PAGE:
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NOTE: use Perl; is on undef hiatus. You can read content, but you can't post it. More info will be forthcoming forthcomingly.

All the Perl that's Practical to Extract and Report

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  • An article on openP2P.com [openp2p.com] (O'Reilly) discusses the Lazyweb concept as applied to feature requests for a software project.

    By converting the Lazyweb home page to an RSS feed, Lazyweb creates a poor man's Bloglines... people who are interested in the topic covered by a particular Lazyweb can subscribe to the feed and monitor questions (or feature requests or whatever) posted there. So I guess one would ask blog authors to cooperate in providing content to the aggregate feed by linking to the Lazyweb in any bl

    • Thank you for the link. As explained in the reply to your other post, I'm far from being an expert myself. (About anything, BTW!) So I'm reading it. I think that the keyphrases are:

      More people can describe features than write software, just as more people can characterize bugs than fix them. Unlike debugging, however, a LazyWeb description does not necessarily have a target application or a target group of developers.

      But when we read the following...

      Will it work? Who knows. Like any experiment, it could

      --
      -- # This prints: Just another Perl hacker, seek DATA,15,0 and print q... ; __END__
      • Heck, maybe it's basically a precursor to Technorati ... where, I think, it's possible to see all recent entries for blogs that use a particular tag and that use software that has pinged Technorati.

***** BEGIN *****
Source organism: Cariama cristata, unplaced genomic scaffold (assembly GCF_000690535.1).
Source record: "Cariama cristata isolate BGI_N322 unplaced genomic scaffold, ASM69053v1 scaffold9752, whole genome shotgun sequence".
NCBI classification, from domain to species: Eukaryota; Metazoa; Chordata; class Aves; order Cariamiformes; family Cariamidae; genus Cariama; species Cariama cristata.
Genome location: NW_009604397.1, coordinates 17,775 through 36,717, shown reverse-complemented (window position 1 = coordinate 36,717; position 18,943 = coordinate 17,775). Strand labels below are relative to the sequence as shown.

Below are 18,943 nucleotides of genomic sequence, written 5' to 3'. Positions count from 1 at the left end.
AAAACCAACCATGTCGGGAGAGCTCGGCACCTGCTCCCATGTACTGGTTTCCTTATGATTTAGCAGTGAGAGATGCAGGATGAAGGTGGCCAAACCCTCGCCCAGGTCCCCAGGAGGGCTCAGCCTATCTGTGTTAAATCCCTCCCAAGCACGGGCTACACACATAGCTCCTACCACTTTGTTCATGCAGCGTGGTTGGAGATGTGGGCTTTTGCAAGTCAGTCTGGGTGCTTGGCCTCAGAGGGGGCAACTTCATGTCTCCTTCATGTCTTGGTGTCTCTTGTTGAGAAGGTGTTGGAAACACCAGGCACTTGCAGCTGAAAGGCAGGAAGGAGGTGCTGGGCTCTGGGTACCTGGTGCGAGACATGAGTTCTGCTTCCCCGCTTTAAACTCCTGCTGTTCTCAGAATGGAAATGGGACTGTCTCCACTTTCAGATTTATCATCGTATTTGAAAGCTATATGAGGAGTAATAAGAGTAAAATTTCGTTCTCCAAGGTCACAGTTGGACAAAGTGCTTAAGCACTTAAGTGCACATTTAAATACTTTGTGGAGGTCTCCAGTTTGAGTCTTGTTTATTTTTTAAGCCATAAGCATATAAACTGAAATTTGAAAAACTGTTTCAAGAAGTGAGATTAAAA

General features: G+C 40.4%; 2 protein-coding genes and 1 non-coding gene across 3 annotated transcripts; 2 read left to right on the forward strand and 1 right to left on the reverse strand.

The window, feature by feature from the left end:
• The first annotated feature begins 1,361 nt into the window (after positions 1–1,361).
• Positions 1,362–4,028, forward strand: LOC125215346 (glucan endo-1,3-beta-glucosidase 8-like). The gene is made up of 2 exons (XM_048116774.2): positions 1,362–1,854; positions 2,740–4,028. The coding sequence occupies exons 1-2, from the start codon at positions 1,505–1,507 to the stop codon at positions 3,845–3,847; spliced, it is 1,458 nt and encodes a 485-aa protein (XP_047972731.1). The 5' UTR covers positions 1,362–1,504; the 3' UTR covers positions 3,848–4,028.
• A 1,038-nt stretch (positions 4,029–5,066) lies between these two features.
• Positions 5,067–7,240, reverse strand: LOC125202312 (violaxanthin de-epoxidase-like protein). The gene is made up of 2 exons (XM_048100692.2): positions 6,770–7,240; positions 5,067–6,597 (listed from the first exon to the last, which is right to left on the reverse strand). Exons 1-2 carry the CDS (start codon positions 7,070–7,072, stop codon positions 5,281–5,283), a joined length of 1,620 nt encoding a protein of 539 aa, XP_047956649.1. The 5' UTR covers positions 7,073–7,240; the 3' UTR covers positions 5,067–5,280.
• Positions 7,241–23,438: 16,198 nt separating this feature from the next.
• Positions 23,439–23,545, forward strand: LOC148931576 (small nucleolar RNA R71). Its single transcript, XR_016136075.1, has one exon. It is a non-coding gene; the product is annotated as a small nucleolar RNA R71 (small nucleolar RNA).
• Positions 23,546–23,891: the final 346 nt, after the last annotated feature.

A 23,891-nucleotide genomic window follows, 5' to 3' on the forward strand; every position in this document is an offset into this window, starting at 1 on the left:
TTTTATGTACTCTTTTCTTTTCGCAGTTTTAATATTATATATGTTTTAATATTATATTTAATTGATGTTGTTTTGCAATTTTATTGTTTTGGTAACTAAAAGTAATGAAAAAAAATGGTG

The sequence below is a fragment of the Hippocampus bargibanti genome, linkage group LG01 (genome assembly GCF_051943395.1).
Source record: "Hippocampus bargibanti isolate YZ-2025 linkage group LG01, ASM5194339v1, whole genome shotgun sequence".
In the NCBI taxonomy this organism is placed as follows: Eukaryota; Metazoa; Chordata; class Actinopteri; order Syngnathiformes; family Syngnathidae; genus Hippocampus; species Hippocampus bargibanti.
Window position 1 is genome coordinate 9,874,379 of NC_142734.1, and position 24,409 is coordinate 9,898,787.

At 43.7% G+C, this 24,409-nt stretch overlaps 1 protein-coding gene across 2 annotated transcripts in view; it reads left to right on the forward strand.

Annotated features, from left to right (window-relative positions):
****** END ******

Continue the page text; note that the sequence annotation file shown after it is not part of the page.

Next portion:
The way the Lazyweb author describes it, a blog author manually includes a simple hypertext link to the Lazyweb site in order for the new item to be aggregated to the Lazyweb. I wonder if it would be possible to rewrite the Lazyweb software to generate "new Lazywebs" automatically for each incoming link that includes a "?tag=" parameter in the URL. Then a person writing an item in his blog about mod_perl could specify mod_perl as the item's tag; the word "mod_perl" would appear in the list of tags for that item on the resulting HTML page for the item and would automatically be a link: "Tags for this item: <a href="http://perllazyweb.com?tag=mod_perl">mod_perl</a>"

        If the Lazyweb spawned a new page/RSS feed for links to it about "mod_perl," it would be possible for people to subscribe to the "mod_perl" RSS feed.

        (Perhaps I've just reinvented Technorati; maybe that's exactly how Technorati is pinged.)

        In effect, each such tag would result in a different, community-written "Planet Perl" (http://planet.perl.org/) for each of the topics (tags) entered by people on their blog entries.

        I'm not sure how this Changes the World as compared to message boards and Usenet, but the ability to have blog entries automatically appear on a single web page and RSS feed is cool, and if Lazyweb could be turbocharged as described above perhaps it would enable, in effect, the creation of new message boards and Usenet newsgroups on the fly, complete with an RSS feed for interested persons.

        I wonder if software is available that enables the creation of a mini-Technorati.

        use.perl journal entries don't include tags or automatic pings, but I guess they could...